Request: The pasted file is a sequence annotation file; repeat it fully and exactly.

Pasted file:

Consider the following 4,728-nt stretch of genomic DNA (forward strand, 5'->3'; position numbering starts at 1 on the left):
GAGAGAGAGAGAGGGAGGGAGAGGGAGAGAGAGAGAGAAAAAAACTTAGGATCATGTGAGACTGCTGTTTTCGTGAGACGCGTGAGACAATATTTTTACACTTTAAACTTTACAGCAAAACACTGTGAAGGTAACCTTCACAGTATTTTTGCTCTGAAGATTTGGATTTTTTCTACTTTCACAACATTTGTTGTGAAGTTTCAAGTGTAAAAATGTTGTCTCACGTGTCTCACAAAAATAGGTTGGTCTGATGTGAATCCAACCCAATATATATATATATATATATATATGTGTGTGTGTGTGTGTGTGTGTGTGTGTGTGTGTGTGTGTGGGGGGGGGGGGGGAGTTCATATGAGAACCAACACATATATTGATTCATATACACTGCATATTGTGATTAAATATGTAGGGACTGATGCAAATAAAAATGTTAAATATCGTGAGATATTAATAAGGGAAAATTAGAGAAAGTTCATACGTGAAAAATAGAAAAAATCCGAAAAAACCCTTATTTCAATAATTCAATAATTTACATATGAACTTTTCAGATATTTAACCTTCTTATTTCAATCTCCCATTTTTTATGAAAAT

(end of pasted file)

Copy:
Consider the following 4,728-nt stretch of genomic DNA (forward strand, 5'->3'; position numbering starts at 1 on the left):
GAGAGAGAGAGAGGGAGGGAGAGGGAGAGAGAGAGAGAAAAAAACTTAGGATCATGTGAGACTGCTGTTTTCGTGAGACGCGTGAGACAATATTTTTACACTTTAAACTTTACAGCAAAACACTGTGAAGGTAACCTTCACAGTATTTTTGCTCTGAAGATTTGGATTTTTTCTACTTTCACAACATTTGTTGTGAAGTTTCAAGTGTAAAAATGTTGTCTCACGTGTCTCACAAAAATAGGTTGGTCTGATGTGAATCCAACCCAATATATATATATATATATATATATGTGTGTGTGTGTGTGTGTGTGTGTGTGTGTGTGTGTGTGTGGGGGGGGGGGGGGAGTTCATATGAGAACCAACACATATATTGATTCATATACACTGCATATTGTGATTAAATATGTAGGGACTGATGCAAATAAAAATGTTAAATATCGTGAGATATTAATAAGGGAAAATTAGAGAAAGTTCATACGTGAAAAATAGAAAAAATCCGAAAAAACCCTTATTTCAATAATTCAATAATTTACATATGAACTTTTCAGATATTTAACCTTCTTATTTCAATCTCCCATTTTTTATGAAAAT